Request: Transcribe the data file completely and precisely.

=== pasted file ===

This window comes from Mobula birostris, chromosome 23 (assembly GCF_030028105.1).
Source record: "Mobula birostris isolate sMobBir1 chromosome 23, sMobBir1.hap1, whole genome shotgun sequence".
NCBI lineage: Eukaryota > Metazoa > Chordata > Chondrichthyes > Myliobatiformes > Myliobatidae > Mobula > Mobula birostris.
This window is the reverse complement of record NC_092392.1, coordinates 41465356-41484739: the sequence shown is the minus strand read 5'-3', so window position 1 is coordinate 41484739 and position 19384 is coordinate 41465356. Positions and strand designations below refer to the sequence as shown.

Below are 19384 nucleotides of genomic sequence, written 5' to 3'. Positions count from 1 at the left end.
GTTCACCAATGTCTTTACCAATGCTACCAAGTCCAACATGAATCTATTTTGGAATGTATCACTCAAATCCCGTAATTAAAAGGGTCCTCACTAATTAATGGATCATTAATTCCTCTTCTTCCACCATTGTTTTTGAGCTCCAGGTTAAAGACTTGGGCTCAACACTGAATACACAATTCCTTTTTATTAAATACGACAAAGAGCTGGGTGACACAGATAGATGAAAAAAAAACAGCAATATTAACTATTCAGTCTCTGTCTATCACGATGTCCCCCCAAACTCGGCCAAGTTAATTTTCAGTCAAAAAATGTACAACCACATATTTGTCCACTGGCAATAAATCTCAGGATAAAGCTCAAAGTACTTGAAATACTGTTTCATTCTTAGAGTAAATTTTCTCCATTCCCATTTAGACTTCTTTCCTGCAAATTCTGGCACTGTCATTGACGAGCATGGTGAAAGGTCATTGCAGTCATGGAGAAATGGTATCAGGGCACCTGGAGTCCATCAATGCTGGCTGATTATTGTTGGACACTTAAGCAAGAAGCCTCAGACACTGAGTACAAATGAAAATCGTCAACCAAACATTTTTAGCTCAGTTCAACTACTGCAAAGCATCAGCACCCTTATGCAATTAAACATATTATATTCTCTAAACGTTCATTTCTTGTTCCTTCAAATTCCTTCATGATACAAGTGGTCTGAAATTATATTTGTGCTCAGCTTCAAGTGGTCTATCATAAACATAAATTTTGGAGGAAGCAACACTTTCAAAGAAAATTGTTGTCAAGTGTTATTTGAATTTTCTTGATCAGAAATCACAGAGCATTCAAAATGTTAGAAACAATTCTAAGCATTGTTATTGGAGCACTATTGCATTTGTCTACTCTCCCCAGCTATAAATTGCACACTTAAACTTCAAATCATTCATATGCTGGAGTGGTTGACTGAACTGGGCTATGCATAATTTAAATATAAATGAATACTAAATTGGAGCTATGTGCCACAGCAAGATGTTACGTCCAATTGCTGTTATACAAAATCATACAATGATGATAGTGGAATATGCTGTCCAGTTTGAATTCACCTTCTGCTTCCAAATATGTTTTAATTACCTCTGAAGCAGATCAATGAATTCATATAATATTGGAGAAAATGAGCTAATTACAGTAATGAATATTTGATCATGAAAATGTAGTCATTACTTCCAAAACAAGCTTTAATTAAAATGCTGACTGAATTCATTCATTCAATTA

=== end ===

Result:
This window comes from Mobula birostris, chromosome 23 (assembly GCF_030028105.1).
Source record: "Mobula birostris isolate sMobBir1 chromosome 23, sMobBir1.hap1, whole genome shotgun sequence".
NCBI lineage: Eukaryota > Metazoa > Chordata > Chondrichthyes > Myliobatiformes > Myliobatidae > Mobula > Mobula birostris.
This window is the reverse complement of record NC_092392.1, coordinates 41465356-41484739: the sequence shown is the minus strand read 5'-3', so window position 1 is coordinate 41484739 and position 19384 is coordinate 41465356. Positions and strand designations below refer to the sequence as shown.

Below are 19384 nucleotides of genomic sequence, written 5' to 3'. Positions count from 1 at the left end.
GTTCACCAATGTCTTTACCAATGCTACCAAGTCCAACATGAATCTATTTTGGAATGTATCACTCAAATCCCGTAATTAAAAGGGTCCTCACTAATTAATGGATCATTAATTCCTCTTCTTCCACCATTGTTTTTGAGCTCCAGGTTAAAGACTTGGGCTCAACACTGAATACACAATTCCTTTTTATTAAATACGACAAAGAGCTGGGTGACACAGATAGATGAAAAAAAAACAGCAATATTAACTATTCAGTCTCTGTCTATCACGATGTCCCCCCAAACTCGGCCAAGTTAATTTTCAGTCAAAAAATGTACAACCACATATTTGTCCACTGGCAATAAATCTCAGGATAAAGCTCAAAGTACTTGAAATACTGTTTCATTCTTAGAGTAAATTTTCTCCATTCCCATTTAGACTTCTTTCCTGCAAATTCTGGCACTGTCATTGACGAGCATGGTGAAAGGTCATTGCAGTCATGGAGAAATGGTATCAGGGCACCTGGAGTCCATCAATGCTGGCTGATTATTGTTGGACACTTAAGCAAGAAGCCTCAGACACTGAGTACAAATGAAAATCGTCAACCAAACATTTTTAGCTCAGTTCAACTACTGCAAAGCATCAGCACCCTTATGCAATTAAACATATTATATTCTCTAAACGTTCATTTCTTGTTCCTTCAAATTCCTTCATGATACAAGTGGTCTGAAATTATATTTGTGCTCAGCTTCAAGTGGTCTATCATAAACATAAATTTTGGAGGAAGCAACACTTTCAAAGAAAATTGTTGTCAAGTGTTATTTGAATTTTCTTGATCAGAAATCACAGAGCATTCAAAATGTTAGAAACAATTCTAAGCATTGTTATTGGAGCACTATTGCATTTGTCTACTCTCCCCAGCTATAAATTGCACACTTAAACTTCAAATCATTCATATGCTGGAGTGGTTGACTGAACTGGGCTATGCATAATTTAAATATAAATGAATACTAAATTGGAGCTATGTGCCACAGCAAGATGTTACGTCCAATTGCTGTTATACAAAATCATACAATGATGATAGTGGAATATGCTGTCCAGTTTGAATTCACCTTCTGCTTCCAAATATGTTTTAATTACCTCTGAAGCAGATCAATGAATTCATATAATATTGGAGAAAATGAGCTAATTACAGTAATGAATATTTGATCATGAAAATGTAGTCATTACTTCCAAAACAAGCTTTAATTAAAATGCTGACTGAATTCATTCATTCAATTA